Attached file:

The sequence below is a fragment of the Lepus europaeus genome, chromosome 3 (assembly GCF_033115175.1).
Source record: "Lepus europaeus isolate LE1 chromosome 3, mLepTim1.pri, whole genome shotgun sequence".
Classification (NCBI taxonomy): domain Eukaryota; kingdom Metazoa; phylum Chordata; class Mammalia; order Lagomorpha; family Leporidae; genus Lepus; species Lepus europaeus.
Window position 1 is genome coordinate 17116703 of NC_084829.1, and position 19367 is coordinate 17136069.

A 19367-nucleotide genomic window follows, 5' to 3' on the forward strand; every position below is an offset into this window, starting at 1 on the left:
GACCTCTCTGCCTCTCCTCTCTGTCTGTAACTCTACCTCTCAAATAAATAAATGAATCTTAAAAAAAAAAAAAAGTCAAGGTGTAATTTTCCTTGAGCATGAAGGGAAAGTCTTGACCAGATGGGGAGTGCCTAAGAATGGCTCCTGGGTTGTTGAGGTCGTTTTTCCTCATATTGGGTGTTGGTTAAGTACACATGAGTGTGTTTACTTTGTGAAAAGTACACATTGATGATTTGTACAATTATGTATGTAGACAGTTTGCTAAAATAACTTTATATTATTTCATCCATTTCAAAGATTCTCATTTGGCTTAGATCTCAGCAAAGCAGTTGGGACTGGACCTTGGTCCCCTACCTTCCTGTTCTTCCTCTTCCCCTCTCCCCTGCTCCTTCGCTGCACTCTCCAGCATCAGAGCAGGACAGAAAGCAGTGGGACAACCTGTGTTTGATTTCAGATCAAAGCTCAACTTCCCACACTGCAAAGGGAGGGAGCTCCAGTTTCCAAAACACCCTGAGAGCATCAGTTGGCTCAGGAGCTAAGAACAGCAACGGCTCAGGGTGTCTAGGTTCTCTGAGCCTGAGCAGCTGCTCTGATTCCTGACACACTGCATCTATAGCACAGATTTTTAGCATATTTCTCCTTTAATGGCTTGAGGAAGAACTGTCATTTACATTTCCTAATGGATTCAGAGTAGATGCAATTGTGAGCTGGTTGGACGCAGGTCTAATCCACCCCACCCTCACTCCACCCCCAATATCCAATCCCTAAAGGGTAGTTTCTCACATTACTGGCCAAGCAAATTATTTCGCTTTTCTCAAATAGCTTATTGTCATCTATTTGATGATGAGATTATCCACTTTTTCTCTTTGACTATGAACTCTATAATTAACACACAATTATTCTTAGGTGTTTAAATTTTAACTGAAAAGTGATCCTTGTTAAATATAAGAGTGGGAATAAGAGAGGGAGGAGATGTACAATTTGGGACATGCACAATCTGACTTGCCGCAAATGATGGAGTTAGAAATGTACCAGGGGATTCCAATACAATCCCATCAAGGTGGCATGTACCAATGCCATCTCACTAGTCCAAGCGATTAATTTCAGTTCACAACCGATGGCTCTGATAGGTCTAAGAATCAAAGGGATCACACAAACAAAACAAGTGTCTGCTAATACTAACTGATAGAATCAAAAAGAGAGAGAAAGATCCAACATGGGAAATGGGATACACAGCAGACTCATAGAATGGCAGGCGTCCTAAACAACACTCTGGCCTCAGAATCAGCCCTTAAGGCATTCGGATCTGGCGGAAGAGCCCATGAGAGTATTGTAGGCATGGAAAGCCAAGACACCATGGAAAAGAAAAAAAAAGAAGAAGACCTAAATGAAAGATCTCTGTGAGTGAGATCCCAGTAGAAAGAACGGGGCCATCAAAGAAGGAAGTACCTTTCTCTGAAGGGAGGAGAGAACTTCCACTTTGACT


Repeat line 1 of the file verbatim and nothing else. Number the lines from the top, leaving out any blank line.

The sequence below is a fragment of the Lepus europaeus genome, chromosome 3 (assembly GCF_033115175.1).